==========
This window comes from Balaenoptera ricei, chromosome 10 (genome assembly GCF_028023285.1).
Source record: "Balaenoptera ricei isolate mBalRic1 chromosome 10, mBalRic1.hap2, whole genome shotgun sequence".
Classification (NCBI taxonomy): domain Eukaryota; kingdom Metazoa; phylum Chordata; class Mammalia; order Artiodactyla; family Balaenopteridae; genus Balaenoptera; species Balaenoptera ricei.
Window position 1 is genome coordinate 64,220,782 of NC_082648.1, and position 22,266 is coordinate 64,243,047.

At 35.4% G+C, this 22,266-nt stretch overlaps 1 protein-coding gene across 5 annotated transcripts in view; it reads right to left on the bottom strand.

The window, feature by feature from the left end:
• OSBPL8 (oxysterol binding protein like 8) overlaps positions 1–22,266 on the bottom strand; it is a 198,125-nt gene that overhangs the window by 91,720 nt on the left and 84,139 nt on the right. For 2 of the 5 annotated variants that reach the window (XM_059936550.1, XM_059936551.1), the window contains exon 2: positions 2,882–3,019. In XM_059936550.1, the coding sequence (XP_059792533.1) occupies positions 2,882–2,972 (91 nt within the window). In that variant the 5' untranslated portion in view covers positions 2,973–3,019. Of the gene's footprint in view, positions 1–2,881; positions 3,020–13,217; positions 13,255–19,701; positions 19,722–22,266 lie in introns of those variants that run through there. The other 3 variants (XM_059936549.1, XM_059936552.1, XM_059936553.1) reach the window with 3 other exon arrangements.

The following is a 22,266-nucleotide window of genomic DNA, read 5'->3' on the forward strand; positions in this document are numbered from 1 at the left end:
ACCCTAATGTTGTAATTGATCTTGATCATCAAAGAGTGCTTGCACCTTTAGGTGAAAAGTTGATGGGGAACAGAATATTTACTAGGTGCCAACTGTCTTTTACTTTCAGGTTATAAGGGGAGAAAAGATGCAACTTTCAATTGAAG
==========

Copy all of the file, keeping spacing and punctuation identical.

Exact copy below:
This window comes from Balaenoptera ricei, chromosome 10 (genome assembly GCF_028023285.1).
Source record: "Balaenoptera ricei isolate mBalRic1 chromosome 10, mBalRic1.hap2, whole genome shotgun sequence".
Classification (NCBI taxonomy): domain Eukaryota; kingdom Metazoa; phylum Chordata; class Mammalia; order Artiodactyla; family Balaenopteridae; genus Balaenoptera; species Balaenoptera ricei.
Window position 1 is genome coordinate 64,220,782 of NC_082648.1, and position 22,266 is coordinate 64,243,047.

At 35.4% G+C, this 22,266-nt stretch overlaps 1 protein-coding gene across 5 annotated transcripts in view; it reads right to left on the bottom strand.

The window, feature by feature from the left end:
• OSBPL8 (oxysterol binding protein like 8) overlaps positions 1–22,266 on the bottom strand; it is a 198,125-nt gene that overhangs the window by 91,720 nt on the left and 84,139 nt on the right. For 2 of the 5 annotated variants that reach the window (XM_059936550.1, XM_059936551.1), the window contains exon 2: positions 2,882–3,019. In XM_059936550.1, the coding sequence (XP_059792533.1) occupies positions 2,882–2,972 (91 nt within the window). In that variant the 5' untranslated portion in view covers positions 2,973–3,019. Of the gene's footprint in view, positions 1–2,881; positions 3,020–13,217; positions 13,255–19,701; positions 19,722–22,266 lie in introns of those variants that run through there. The other 3 variants (XM_059936549.1, XM_059936552.1, XM_059936553.1) reach the window with 3 other exon arrangements.

The following is a 22,266-nucleotide window of genomic DNA, read 5'->3' on the forward strand; positions in this document are numbered from 1 at the left end:
ACCCTAATGTTGTAATTGATCTTGATCATCAAAGAGTGCTTGCACCTTTAGGTGAAAAGTTGATGGGGAACAGAATATTTACTAGGTGCCAACTGTCTTTTACTTTCAGGTTATAAGGGGAGAAAAGATGCAACTTTCAATTGAAG